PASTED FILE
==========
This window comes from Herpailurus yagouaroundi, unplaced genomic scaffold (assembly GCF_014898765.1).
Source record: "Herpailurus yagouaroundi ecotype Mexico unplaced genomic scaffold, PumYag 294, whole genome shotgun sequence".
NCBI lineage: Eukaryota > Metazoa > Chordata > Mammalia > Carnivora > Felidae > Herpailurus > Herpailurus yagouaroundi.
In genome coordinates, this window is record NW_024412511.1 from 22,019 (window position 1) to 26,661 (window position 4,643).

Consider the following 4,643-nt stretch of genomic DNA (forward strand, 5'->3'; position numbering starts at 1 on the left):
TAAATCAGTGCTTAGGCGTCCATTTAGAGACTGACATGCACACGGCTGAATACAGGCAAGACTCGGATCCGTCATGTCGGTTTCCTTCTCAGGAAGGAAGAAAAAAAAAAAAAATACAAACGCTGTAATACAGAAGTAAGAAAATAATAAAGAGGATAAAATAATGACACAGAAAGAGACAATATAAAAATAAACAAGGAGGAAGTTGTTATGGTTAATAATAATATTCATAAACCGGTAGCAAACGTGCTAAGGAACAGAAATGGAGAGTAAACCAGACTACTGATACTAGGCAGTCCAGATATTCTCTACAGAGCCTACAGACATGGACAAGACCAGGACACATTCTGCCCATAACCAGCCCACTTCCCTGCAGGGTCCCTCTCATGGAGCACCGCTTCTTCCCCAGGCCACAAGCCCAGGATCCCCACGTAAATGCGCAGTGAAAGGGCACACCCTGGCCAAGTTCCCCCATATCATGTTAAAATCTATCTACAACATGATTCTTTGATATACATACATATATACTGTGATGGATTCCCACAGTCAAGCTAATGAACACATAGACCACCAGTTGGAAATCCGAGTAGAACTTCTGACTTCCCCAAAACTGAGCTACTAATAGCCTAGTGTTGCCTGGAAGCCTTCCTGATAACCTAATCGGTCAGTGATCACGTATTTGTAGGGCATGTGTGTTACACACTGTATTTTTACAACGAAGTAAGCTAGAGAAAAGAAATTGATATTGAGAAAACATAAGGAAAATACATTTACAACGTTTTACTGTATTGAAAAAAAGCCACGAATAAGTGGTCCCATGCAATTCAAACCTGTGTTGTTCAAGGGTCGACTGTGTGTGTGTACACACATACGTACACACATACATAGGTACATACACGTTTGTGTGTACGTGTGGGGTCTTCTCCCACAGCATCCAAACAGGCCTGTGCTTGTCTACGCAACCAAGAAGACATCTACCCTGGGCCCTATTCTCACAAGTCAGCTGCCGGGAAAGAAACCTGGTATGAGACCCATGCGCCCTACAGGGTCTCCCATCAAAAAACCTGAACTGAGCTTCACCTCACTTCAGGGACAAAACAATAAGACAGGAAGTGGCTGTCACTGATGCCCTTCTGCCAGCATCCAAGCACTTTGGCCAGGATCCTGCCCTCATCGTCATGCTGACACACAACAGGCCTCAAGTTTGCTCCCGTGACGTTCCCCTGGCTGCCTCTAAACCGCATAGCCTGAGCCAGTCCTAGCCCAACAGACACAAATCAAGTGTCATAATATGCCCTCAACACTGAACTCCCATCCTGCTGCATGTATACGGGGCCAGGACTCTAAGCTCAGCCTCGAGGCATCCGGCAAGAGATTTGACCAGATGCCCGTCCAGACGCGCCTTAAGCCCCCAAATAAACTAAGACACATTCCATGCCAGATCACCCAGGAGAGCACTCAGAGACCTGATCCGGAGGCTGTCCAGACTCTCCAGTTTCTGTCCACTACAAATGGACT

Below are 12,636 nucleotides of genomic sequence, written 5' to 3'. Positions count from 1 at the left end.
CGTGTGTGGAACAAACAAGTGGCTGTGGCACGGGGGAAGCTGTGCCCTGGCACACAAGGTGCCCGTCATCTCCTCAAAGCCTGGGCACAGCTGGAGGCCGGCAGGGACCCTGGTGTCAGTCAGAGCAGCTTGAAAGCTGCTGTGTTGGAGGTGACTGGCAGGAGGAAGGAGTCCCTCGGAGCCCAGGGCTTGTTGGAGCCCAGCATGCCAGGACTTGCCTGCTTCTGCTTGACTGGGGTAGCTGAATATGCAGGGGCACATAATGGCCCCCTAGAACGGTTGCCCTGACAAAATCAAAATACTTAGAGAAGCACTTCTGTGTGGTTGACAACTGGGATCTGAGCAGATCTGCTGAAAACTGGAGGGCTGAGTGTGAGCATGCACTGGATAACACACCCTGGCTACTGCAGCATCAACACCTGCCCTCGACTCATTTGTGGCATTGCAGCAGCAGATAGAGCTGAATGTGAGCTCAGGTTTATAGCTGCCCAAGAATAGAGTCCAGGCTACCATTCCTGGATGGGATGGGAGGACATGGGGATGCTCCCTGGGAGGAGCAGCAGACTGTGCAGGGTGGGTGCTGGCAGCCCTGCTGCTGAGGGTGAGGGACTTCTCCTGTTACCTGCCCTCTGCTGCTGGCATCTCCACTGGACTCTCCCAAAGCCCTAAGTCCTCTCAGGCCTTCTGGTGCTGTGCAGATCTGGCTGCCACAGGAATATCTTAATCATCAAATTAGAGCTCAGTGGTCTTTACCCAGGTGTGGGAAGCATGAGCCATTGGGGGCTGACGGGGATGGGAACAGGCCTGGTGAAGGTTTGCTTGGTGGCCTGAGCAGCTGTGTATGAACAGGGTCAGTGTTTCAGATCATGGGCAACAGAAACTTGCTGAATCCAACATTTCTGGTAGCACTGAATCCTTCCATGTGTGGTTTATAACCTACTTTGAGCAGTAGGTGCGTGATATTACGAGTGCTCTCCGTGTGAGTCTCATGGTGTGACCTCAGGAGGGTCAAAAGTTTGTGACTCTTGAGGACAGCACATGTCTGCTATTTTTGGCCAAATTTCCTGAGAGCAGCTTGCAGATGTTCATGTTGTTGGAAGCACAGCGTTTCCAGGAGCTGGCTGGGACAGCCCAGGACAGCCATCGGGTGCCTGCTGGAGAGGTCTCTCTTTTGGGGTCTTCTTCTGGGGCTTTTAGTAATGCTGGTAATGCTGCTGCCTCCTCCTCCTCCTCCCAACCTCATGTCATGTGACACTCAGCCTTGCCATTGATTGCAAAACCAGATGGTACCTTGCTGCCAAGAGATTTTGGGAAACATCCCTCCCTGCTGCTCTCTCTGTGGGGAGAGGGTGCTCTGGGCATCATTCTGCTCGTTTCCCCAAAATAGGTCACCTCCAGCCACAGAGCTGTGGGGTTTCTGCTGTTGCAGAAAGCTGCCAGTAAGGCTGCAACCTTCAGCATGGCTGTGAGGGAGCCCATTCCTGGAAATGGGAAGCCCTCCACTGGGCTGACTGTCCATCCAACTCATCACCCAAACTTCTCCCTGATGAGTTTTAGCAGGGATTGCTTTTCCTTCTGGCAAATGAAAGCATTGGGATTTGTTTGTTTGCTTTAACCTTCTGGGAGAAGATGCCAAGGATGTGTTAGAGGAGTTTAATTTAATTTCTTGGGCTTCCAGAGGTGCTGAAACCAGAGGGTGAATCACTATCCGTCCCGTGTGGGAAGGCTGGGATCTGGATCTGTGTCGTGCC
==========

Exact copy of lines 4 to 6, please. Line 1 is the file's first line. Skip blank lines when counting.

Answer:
In genome coordinates, this window is record NW_024412511.1 from 22,019 (window position 1) to 26,661 (window position 4,643).

Consider the following 4,643-nt stretch of genomic DNA (forward strand, 5'->3'; position numbering starts at 1 on the left):
TAAATCAGTGCTTAGGCGTCCATTTAGAGACTGACATGCACACGGCTGAATACAGGCAAGACTCGGATCCGTCATGTCGGTTTCCTTCTCAGGAAGGAAGAAAAAAAAAAAAAATACAAACGCTGTAATACAGAAGTAAGAAAATAATAAAGAGGATAAAATAATGACACAGAAAGAGACAATATAAAAATAAACAAGGAGGAAGTTGTTATGGTTAATAATAATATTCATAAACCGGTAGCAAACGTGCTAAGGAACAGAAATGGAGAGTAAACCAGACTACTGATACTAGGCAGTCCAGATATTCTCTACAGAGCCTACAGACATGGACAAGACCAGGACACATTCTGCCCATAACCAGCCCACTTCCCTGCAGGGTCCCTCTCATGGAGCACCGCTTCTTCCCCAGGCCACAAGCCCAGGATCCCCACGTAAATGCGCAGTGAAAGGGCACACCCTGGCCAAGTTCCCCCATATCATGTTAAAATCTATCTACAACATGATTCTTTGATATACATACATATATACTGTGATGGATTCCCACAGTCAAGCTAATGAACACATAGACCACCAGTTGGAAATCCGAGTAGAACTTCTGACTTCCCCAAAACTGAGCTACTAATAGCCTAGTGTTGCCTGGAAGCCTTCCTGATAACCTAATCGGTCAGTGATCACGTATTTGTAGGGCATGTGTGTTACACACTGTATTTTTACAACGAAGTAAGCTAGAGAAAAGAAATTGATATTGAGAAAACATAAGGAAAATACATTTACAACGTTTTACTGTATTGAAAAAAAGCCACGAATAAGTGGTCCCATGCAATTCAAACCTGTGTTGTTCAAGGGTCGACTGTGTGTGTGTACACACATACGTACACACATACATAGGTACATACACGTTTGTGTGTACGTGTGGGGTCTTCTCCCACAGCATCCAAACAGGCCTGTGCTTGTCTACGCAACCAAGAAGACATCTACCCTGGGCCCTATTCTCACAAGTCAGCTGCCGGGAAAGAAACCTGGTATGAGACCCATGCGCCCTACAGGGTCTCCCATCAAAAAACCTGAACTGAGCTTCACCTCACTTCAGGGACAAAACAATAAGACAGGAAGTGGCTGTCACTGATGCCCTTCTGCCAGCATCCAAGCACTTTGGCCAGGATCCTGCCCTCATCGTCATGCTGACACACAACAGGCCTCAAGTTTGCTCCCGTGACGTTCCCCTGGCTGCCTCTAAACCGCATAGCCTGAGCCAGTCCTAGCCCAACAGACACAAATCAAGTGTCATAATATGCCCTCAACACTGAACTCCCATCCTGCTGCATGTATACGGGGCCAGGACTCTAAGCTCAGCCTCGAGGCATCCGGCAAGAGATTTGACCAGATGCCCGTCCAGACGCGCCTTAAGCCCCCAAATAAACTAAGACACATTCCATGCCAGATCACCCAGGAGAGCACTCAGAGACCTGATCCGGAGGCTGTCCAGACTCTCCAGTTTCTGTCCACTACAAATGGACT